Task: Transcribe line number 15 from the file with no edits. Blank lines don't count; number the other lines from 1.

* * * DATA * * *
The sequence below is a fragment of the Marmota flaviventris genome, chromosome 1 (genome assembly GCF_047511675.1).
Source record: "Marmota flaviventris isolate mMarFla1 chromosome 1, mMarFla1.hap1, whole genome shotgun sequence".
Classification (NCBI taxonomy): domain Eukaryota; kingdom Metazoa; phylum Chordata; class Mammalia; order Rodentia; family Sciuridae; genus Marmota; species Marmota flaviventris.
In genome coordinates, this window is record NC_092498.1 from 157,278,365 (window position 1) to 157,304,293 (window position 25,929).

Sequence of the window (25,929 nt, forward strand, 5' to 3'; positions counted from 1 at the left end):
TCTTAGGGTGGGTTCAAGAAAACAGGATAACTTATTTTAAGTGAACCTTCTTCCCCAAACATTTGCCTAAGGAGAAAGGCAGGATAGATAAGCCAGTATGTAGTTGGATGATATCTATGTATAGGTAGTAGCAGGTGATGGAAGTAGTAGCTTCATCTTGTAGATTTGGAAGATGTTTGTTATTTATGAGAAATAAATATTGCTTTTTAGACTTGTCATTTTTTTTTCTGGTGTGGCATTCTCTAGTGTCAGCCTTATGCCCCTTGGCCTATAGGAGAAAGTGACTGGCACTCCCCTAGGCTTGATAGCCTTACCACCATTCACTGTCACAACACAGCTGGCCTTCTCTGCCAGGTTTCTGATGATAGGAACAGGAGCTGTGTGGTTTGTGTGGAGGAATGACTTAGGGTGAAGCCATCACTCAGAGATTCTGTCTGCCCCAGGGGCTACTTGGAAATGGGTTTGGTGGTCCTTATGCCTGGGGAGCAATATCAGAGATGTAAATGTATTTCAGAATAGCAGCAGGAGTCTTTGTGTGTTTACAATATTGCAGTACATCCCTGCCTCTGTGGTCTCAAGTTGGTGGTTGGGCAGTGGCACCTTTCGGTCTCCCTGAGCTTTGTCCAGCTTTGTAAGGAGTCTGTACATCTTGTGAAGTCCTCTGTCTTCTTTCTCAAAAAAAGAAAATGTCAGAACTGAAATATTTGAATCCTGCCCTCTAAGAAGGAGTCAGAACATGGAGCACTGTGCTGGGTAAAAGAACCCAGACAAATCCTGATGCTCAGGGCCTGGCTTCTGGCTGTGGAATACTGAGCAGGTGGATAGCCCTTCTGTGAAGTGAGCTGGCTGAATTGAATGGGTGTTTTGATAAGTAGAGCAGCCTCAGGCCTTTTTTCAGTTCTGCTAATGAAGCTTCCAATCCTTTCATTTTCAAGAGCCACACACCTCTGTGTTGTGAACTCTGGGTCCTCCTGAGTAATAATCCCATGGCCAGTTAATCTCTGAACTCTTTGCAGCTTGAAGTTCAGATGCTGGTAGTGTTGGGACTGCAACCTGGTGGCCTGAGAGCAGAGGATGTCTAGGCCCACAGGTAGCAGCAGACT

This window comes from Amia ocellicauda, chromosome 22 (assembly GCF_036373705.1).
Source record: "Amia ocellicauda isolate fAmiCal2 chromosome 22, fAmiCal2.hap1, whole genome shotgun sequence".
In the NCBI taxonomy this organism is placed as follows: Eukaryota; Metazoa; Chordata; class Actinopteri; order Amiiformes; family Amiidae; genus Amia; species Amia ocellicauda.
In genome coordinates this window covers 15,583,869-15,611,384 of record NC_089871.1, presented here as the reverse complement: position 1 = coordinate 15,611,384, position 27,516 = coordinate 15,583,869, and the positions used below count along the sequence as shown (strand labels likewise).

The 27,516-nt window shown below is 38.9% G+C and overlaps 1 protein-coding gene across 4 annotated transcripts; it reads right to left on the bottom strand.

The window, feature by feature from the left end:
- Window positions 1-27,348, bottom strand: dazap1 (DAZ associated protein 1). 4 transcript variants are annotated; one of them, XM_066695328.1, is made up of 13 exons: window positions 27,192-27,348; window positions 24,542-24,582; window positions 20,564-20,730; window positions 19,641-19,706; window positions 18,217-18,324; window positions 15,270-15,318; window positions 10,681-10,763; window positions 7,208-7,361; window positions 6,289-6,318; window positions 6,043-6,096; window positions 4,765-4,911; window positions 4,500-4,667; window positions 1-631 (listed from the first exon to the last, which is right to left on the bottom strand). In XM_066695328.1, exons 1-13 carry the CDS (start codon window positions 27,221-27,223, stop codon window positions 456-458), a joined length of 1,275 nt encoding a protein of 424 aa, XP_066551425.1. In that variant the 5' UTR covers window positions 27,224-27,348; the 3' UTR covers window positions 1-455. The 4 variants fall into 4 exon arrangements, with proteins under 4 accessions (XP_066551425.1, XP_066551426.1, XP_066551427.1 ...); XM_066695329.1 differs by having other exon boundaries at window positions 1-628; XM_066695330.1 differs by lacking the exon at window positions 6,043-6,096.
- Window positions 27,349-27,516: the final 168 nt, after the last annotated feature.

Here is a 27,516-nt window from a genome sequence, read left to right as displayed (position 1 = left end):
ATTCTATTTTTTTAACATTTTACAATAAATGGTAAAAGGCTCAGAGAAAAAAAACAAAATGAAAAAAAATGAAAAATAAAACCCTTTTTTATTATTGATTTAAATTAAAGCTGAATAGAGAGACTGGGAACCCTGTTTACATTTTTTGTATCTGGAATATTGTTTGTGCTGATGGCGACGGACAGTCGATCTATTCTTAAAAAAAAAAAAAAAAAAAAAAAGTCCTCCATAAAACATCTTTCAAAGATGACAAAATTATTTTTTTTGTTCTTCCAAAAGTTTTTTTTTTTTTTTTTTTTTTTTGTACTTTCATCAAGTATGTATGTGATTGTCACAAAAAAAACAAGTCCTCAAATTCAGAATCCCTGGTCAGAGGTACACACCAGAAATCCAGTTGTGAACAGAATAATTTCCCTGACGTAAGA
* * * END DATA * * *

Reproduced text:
Here is a 27,516-nt window from a genome sequence, read left to right as displayed (position 1 = left end):